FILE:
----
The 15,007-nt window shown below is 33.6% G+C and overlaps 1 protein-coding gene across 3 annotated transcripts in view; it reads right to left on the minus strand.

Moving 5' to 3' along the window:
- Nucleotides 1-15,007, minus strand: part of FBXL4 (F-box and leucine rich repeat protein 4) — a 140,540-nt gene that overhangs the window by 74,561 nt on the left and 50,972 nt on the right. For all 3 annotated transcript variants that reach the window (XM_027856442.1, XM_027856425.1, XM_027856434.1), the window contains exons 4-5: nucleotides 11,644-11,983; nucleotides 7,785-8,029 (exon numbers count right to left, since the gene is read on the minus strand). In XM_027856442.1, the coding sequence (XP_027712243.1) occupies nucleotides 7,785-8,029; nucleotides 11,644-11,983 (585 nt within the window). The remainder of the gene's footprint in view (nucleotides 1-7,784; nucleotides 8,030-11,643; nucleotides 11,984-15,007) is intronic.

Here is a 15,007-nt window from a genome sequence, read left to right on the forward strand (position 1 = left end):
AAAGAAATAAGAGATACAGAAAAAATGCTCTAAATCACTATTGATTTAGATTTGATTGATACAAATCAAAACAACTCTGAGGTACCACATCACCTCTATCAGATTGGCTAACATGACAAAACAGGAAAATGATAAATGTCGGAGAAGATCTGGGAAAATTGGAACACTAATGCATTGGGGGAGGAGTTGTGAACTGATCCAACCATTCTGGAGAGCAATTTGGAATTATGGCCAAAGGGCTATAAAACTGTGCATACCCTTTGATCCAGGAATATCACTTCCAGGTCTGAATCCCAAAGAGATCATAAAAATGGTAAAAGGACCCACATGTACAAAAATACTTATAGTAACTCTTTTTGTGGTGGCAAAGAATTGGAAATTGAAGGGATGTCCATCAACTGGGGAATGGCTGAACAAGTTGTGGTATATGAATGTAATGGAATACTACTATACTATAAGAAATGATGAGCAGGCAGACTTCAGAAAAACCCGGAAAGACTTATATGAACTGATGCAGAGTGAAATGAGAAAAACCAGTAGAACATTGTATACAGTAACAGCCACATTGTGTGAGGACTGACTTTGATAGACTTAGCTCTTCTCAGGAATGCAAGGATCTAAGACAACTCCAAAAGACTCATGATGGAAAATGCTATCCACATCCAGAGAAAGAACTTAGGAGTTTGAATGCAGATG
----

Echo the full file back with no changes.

The 15,007-nt window shown below is 33.6% G+C and overlaps 1 protein-coding gene across 3 annotated transcripts in view; it reads right to left on the minus strand.

Moving 5' to 3' along the window:
- Nucleotides 1-15,007, minus strand: part of FBXL4 (F-box and leucine rich repeat protein 4) — a 140,540-nt gene that overhangs the window by 74,561 nt on the left and 50,972 nt on the right. For all 3 annotated transcript variants that reach the window (XM_027856442.1, XM_027856425.1, XM_027856434.1), the window contains exons 4-5: nucleotides 11,644-11,983; nucleotides 7,785-8,029 (exon numbers count right to left, since the gene is read on the minus strand). In XM_027856442.1, the coding sequence (XP_027712243.1) occupies nucleotides 7,785-8,029; nucleotides 11,644-11,983 (585 nt within the window). The remainder of the gene's footprint in view (nucleotides 1-7,784; nucleotides 8,030-11,643; nucleotides 11,984-15,007) is intronic.

Here is a 15,007-nt window from a genome sequence, read left to right on the forward strand (position 1 = left end):
AAAGAAATAAGAGATACAGAAAAAATGCTCTAAATCACTATTGATTTAGATTTGATTGATACAAATCAAAACAACTCTGAGGTACCACATCACCTCTATCAGATTGGCTAACATGACAAAACAGGAAAATGATAAATGTCGGAGAAGATCTGGGAAAATTGGAACACTAATGCATTGGGGGAGGAGTTGTGAACTGATCCAACCATTCTGGAGAGCAATTTGGAATTATGGCCAAAGGGCTATAAAACTGTGCATACCCTTTGATCCAGGAATATCACTTCCAGGTCTGAATCCCAAAGAGATCATAAAAATGGTAAAAGGACCCACATGTACAAAAATACTTATAGTAACTCTTTTTGTGGTGGCAAAGAATTGGAAATTGAAGGGATGTCCATCAACTGGGGAATGGCTGAACAAGTTGTGGTATATGAATGTAATGGAATACTACTATACTATAAGAAATGATGAGCAGGCAGACTTCAGAAAAACCCGGAAAGACTTATATGAACTGATGCAGAGTGAAATGAGAAAAACCAGTAGAACATTGTATACAGTAACAGCCACATTGTGTGAGGACTGACTTTGATAGACTTAGCTCTTCTCAGGAATGCAAGGATCTAAGACAACTCCAAAAGACTCATGATGGAAAATGCTATCCACATCCAGAGAAAGAACTTAGGAGTTTGAATGCAGATG